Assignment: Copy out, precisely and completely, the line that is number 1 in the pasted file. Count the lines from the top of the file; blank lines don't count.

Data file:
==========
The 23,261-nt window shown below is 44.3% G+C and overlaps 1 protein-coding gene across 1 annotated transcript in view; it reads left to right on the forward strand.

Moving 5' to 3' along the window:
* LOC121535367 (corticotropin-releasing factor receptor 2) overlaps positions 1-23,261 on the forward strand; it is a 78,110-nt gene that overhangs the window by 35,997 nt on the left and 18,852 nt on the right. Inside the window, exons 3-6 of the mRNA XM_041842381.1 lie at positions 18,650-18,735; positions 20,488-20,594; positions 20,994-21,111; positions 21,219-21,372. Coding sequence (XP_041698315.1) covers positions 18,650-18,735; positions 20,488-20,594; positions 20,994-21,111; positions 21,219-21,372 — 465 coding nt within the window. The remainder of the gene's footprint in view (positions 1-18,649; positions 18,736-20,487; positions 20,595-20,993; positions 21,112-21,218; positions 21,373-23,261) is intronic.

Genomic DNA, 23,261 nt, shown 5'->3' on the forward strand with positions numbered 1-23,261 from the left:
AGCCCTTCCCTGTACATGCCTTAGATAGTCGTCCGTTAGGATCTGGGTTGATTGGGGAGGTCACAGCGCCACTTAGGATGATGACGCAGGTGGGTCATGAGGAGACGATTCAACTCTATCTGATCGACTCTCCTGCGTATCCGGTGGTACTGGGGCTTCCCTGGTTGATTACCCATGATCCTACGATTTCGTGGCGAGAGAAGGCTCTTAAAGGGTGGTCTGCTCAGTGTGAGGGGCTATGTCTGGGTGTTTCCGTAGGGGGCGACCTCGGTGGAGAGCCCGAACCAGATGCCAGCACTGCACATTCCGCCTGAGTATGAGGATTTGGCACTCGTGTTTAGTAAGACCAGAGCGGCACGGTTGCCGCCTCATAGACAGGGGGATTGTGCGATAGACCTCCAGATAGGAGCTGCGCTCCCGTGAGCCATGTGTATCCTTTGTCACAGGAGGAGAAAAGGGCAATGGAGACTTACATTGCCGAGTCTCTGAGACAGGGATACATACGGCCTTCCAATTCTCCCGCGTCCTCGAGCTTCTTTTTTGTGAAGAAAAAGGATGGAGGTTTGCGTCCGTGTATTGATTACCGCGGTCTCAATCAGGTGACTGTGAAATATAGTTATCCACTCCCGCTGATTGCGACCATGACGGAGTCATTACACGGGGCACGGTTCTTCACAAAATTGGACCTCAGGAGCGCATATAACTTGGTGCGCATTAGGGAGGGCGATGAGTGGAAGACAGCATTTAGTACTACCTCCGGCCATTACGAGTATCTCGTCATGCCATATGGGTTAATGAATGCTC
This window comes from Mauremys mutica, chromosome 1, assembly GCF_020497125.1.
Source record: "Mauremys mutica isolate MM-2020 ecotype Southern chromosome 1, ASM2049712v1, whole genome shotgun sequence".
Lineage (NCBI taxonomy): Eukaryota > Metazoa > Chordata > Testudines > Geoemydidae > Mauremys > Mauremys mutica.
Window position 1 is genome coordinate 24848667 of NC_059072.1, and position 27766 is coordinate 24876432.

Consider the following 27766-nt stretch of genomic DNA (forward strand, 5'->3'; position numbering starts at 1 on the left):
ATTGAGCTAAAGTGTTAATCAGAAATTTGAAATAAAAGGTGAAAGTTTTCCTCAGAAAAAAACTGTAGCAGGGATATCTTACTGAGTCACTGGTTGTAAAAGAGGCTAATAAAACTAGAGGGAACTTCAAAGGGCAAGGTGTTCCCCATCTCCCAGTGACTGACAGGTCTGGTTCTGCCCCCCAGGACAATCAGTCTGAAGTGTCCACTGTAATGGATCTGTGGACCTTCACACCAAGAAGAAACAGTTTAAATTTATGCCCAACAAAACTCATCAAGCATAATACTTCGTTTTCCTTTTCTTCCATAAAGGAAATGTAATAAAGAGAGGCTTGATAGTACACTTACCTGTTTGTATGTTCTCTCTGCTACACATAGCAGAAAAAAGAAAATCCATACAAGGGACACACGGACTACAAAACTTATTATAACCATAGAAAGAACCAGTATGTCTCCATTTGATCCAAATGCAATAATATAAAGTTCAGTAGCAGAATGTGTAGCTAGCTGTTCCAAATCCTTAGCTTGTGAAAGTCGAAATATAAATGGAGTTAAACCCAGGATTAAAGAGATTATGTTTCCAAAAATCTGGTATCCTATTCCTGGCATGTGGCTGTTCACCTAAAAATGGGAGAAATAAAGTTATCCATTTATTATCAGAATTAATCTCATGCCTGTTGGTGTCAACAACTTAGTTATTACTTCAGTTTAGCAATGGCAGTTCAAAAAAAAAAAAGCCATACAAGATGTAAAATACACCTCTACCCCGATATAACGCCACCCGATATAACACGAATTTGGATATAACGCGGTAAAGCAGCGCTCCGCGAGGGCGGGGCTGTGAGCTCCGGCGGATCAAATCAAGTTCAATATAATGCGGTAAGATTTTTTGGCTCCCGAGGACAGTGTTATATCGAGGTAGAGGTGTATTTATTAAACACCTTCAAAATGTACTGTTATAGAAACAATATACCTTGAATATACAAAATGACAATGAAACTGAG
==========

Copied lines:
The 23,261-nt window shown below is 44.3% G+C and overlaps 1 protein-coding gene across 1 annotated transcript in view; it reads left to right on the forward strand.